In 1876, Mr. Barnum invited us to visit him at Bridgeport. After dinner he asked us into his library, as he wished to have a private conversation with us. After a little chat, he said,   I feel that I am of no more use to you than the fifth wheel to a coach; then, turning to Mr. Bleeker, he continued:  Although I am part owner, you have been the captain of the ship so long, and I not rendering any assistance even in the working of the vessel, that I feel as if I had no right to any share of the profit from the voyages. I therefore resign my interest, which you may take and divide between yourself, the General, and Lavinia. If at any time necessities should arise, whereby you may require my assistance, call upon me and I will freely aid you. I have long thought of doing this.  

We all thanked his heartily. But, he continued, don't thank me. You could easily have thrown the old man overboard long ago, as thousands would have done; but I honor you for your friendship and fidelity to me. God bless you for it! and the tears stood in his eyes as he took our hands.  

In the summer of 1878, my sister Minnie died at our home in Middleboro. And here I will refute a general impression which meets me everywhere I go which is that Minnie married Commodore Nutt. This impression arose, I think, from the fact that the Commodore was groomsman at the marriage of General Tom Thumb and myself, and my sister officiated as bridesmaid. Then they were with us in our subsequent travels over the United States and Canada, and completed our quartet on our trip round the world. Minnie married Major Edward Newell, a little man, with whom she became acquainted in New York. He is now in London, England, and has a second wife. Minnie's grave is on the hillside in the beautiful cemetery of my native town.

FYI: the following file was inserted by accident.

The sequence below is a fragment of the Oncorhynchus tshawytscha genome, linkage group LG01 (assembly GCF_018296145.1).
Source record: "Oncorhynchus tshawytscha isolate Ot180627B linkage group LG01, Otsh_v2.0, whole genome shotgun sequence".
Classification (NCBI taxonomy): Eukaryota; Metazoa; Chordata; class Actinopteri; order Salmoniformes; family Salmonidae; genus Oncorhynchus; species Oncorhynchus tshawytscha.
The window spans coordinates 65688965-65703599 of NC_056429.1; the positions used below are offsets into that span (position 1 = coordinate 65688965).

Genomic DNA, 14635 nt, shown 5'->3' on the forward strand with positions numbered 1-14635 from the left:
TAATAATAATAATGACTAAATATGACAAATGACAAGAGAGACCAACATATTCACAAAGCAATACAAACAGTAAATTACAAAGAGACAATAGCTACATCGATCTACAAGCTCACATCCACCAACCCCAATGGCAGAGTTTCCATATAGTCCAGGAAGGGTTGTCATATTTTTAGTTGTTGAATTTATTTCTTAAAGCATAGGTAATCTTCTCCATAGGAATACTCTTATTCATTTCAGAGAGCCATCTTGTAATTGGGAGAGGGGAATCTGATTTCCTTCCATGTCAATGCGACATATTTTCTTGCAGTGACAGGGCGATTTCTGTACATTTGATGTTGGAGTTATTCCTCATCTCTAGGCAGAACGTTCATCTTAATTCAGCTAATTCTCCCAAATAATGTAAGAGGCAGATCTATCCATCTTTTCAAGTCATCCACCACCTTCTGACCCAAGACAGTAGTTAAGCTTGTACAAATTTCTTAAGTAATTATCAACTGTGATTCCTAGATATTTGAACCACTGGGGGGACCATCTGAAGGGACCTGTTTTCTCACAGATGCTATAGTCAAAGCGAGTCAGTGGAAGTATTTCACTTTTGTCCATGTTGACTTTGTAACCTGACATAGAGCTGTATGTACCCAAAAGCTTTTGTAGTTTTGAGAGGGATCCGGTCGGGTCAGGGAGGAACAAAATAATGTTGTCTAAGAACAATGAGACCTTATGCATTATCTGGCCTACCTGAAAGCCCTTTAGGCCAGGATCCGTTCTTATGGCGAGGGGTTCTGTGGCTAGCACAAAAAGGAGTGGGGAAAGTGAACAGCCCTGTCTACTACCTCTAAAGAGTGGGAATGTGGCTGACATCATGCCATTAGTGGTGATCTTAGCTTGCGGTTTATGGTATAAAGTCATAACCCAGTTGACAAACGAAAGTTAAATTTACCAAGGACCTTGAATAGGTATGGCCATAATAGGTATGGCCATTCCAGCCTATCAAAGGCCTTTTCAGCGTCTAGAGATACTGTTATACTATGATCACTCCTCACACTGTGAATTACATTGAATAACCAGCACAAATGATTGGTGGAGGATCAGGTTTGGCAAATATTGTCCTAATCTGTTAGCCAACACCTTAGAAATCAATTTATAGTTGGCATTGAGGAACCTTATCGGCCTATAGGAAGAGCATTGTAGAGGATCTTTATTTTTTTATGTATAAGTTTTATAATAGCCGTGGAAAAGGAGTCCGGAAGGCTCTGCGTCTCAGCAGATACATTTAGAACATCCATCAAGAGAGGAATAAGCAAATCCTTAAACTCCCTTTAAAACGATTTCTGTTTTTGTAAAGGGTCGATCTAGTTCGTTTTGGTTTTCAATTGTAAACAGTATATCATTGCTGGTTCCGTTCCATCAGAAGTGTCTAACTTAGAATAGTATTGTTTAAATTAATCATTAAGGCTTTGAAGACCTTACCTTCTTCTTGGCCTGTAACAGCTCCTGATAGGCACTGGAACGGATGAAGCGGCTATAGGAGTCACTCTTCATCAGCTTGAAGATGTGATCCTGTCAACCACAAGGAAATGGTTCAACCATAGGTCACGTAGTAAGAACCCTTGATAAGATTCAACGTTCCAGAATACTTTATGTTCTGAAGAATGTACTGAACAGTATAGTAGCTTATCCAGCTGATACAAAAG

Continuing Their Travels

It proved one of the greatest trials of my life to go again before the public without her, but it was the life work marked out for me, and I resumed it just as others resume their regular duties after an overwhelming grief. Even now, I do not find it easy to speak of it. All my other sisters and brothers were of normal size, and hence she and I were in a measure isolated from them and brought nearer each other.   

The General and I continued our travels with flattering success until 1881, when Mr. Barnum induced us by a most liberal offer to travel with his Greatest Show on Earth for that season. Although every convenience and luxury that such a life afforded was ours, it was not to our liking, and at the end of the season we withdrew and again resumed our usual travel.